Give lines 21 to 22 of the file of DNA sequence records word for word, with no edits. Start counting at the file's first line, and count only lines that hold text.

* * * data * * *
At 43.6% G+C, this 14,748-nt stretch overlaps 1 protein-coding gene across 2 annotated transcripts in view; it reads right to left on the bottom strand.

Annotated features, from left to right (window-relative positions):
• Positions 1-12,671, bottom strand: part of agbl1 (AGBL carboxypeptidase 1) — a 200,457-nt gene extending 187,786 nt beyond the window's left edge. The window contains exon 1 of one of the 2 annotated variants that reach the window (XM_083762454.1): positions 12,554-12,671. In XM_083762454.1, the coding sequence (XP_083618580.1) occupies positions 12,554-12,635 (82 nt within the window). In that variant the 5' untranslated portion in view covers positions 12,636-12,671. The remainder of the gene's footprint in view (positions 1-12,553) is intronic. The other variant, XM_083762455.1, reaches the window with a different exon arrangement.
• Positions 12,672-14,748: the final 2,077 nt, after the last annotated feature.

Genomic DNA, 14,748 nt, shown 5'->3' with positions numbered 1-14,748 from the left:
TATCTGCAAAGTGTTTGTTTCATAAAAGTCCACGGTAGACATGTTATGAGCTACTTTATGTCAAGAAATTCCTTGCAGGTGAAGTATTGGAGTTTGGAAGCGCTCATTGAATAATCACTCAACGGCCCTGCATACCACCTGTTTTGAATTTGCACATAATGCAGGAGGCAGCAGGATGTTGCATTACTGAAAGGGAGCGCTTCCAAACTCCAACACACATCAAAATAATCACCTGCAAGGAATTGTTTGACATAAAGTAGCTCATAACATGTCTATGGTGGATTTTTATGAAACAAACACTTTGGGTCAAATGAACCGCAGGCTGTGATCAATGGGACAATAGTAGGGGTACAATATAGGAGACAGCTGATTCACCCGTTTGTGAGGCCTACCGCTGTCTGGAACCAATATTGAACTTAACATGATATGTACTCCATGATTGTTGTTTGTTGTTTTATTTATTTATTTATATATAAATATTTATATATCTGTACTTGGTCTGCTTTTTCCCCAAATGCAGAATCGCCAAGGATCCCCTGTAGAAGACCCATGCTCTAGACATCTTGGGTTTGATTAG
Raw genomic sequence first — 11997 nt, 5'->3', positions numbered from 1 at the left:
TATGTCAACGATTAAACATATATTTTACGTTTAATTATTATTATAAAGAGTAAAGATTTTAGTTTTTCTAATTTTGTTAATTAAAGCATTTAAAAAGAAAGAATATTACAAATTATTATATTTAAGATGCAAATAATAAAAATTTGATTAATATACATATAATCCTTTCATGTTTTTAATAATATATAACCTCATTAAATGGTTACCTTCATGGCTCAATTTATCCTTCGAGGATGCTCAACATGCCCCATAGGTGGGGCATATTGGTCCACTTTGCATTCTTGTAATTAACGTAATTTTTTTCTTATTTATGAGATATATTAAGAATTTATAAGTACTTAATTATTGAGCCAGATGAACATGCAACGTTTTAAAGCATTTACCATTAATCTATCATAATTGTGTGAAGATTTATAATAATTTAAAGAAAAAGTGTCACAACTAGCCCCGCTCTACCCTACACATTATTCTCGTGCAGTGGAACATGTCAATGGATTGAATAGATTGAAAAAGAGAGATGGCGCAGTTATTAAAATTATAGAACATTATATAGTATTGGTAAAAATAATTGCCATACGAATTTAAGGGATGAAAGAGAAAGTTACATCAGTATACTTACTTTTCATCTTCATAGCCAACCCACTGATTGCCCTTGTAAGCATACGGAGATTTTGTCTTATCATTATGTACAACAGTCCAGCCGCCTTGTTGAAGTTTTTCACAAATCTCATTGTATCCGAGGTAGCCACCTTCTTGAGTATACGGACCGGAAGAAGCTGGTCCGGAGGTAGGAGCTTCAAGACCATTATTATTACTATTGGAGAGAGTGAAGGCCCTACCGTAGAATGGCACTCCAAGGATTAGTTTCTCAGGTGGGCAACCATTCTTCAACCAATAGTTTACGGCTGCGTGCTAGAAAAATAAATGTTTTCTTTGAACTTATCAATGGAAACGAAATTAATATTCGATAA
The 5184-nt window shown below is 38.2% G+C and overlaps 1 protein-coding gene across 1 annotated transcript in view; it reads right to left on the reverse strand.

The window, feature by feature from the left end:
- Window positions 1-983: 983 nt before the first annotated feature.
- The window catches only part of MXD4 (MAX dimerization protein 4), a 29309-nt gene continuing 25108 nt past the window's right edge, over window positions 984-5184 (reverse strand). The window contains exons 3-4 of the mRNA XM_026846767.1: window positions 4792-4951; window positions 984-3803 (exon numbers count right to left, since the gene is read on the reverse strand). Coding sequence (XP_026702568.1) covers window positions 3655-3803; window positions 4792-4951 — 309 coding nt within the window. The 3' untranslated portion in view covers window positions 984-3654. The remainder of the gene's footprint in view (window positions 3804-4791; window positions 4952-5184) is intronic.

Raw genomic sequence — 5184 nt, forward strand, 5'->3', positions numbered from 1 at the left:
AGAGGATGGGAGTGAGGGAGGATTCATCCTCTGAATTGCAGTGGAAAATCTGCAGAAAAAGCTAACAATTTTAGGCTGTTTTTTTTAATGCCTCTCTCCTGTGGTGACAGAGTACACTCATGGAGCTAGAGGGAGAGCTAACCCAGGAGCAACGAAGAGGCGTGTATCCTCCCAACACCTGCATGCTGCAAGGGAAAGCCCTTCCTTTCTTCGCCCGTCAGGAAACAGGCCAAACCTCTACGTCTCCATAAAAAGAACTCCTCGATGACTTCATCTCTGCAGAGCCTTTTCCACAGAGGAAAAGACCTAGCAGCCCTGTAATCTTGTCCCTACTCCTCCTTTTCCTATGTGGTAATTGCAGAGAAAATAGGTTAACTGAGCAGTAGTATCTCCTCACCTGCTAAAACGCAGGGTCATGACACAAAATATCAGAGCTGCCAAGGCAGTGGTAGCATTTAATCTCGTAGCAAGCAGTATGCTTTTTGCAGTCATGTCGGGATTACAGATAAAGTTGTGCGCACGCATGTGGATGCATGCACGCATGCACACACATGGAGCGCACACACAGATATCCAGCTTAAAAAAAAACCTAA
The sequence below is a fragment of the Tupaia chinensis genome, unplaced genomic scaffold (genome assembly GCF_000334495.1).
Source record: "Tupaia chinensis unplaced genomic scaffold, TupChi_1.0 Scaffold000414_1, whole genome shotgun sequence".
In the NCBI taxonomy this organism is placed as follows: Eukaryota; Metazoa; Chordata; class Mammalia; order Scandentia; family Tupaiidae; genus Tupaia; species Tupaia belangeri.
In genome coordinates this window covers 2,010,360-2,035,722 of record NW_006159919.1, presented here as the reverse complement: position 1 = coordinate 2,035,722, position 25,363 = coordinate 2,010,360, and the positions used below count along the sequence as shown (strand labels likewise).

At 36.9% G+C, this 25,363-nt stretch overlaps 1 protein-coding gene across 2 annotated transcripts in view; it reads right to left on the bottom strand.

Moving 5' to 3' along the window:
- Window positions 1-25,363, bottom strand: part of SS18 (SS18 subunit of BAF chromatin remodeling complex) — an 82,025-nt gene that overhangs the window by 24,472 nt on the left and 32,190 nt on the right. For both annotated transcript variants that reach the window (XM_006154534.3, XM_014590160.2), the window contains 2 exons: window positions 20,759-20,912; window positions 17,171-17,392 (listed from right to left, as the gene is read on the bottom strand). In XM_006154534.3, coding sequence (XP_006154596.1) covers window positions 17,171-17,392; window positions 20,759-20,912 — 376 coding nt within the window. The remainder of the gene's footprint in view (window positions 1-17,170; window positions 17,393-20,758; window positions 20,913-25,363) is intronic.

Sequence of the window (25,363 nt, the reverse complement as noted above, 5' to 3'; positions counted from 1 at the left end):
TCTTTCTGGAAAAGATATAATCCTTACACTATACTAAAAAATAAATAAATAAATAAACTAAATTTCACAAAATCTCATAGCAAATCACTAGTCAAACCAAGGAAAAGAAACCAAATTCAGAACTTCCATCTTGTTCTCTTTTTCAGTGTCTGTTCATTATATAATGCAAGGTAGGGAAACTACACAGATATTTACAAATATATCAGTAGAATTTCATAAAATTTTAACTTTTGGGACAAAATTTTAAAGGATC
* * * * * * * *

- Window positions 1-25,363, bottom strand: part of SS18 (SS18 subunit of BAF chromatin remodeling complex) — an 82,025-nt gene that overhangs the window by 24,472 nt on the left and 32,190 nt on the right. For both annotated transcript variants that reach the window (XM_006154534.3, XM_014590160.2), the window contains 2 exons: window positions 20,759-20,912; window positions 17,171-17,392 (listed from right to left, as the gene is read on the bottom strand). In XM_006154534.3, coding sequence (XP_006154596.1) covers window positions 17,171-17,392; window positions 20,759-20,912 — 376 coding nt within the window. The remainder of the gene's footprint in view (window positions 1-17,170; window positions 17,393-20,758; window positions 20,913-25,363) is intronic.

Sequence of the window (25,363 nt, the reverse complement as noted above, 5' to 3'; positions counted from 1 at the left end):